My take: A wonderfully detailed introduction to the complex subject of Islamic jurisprudence. Primarily a Sunni work, it none-the-less covers the scholarly basics that make up scriptural and Hadith analysis within Islam, as well as the methodology for the construction of sharia law sets. A perfect panacea for popular websites that attempt to paint Islam as a monolith. also a panacea for the seemingly widespread notion of a singular sharia law set and uniformity in interpretation of scripture and Sunnah that many in the west seem to view Islam through or accuse it of. Having a good foundation in the basics of Islamic jurisprudence is key to understanding modern Islamic political, legal, social, and religious discourse and you will find such a foundation within this book.

message 27: by Bentley, Group Founder, Leader, Chief (new)

Bentley | 44168 comments Mod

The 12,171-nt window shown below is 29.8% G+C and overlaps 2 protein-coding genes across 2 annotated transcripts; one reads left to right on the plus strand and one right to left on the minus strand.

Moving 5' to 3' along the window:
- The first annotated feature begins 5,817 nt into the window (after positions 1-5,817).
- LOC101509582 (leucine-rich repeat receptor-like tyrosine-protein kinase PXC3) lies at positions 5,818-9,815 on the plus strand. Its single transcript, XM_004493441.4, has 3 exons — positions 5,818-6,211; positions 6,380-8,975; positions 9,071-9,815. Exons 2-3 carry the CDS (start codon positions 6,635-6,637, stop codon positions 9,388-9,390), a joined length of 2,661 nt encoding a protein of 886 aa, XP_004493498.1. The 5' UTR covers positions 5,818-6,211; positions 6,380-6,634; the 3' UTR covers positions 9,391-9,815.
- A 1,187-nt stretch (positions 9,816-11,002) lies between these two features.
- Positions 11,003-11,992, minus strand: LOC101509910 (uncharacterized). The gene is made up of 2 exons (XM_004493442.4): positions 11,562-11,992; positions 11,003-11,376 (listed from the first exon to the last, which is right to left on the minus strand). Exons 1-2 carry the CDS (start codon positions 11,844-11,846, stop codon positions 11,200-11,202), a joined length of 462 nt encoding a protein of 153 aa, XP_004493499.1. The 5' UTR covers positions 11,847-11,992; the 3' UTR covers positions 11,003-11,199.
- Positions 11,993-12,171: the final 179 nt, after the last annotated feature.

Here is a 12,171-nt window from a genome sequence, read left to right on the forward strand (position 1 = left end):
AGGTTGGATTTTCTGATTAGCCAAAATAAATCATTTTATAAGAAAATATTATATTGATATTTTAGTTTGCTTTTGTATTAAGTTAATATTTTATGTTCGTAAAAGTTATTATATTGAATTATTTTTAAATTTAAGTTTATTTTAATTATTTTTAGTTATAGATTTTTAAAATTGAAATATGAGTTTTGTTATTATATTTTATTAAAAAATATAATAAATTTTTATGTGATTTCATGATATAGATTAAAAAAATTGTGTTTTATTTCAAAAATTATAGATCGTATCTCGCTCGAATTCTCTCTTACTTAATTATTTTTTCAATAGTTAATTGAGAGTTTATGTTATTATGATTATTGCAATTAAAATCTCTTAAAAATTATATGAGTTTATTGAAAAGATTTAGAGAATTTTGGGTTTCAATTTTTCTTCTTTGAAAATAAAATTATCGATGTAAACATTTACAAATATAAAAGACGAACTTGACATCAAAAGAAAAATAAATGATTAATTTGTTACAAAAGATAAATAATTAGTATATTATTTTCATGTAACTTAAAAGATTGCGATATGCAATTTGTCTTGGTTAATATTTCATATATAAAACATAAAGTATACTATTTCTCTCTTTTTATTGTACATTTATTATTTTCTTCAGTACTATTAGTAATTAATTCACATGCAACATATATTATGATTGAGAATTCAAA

Thank you Ty for the adds.

message 28: by Michael (new)

Michael Flanagan (loboz) Hi a lot of interesting books on this thread. I am looking for a good book covering the history of Mohammad.

message 29: by Ty (new)

Ty Michael wrote: "Hi a lot of interesting books on this thread. I am looking for a good book covering the history of Mohammad."

Hi Michael, I have read several biographies of Muhammad. My favorite thus far is Muhammad A Biography of the Prophet by Karen Armstrong by Karen Armstrong Karen Armstrong.

It does a good job of looking at the wider context of Muhammad's life and actions and how they tie to Quranic revelations. A lot of other biographies of him such as:

Muhammad His Life Based on the Earliest Sources by Martin Lings by Martin Lings Martin Lings

Are more so narratives / written in story format rather than well sourced looks at his life. So I didn't care for Lings work as much. lings also sort of requires you to be familiar with both the Quran and Muhammad already and lacks the sort of critical examination and analysis that Karen Armstrong provides.

message 30: by Michael (new)

Michael Flanagan (loboz) Ty wrote: "Michael wrote: "Hi a lot of interesting books on this thread. I am looking for a good book covering the history of Mohammad."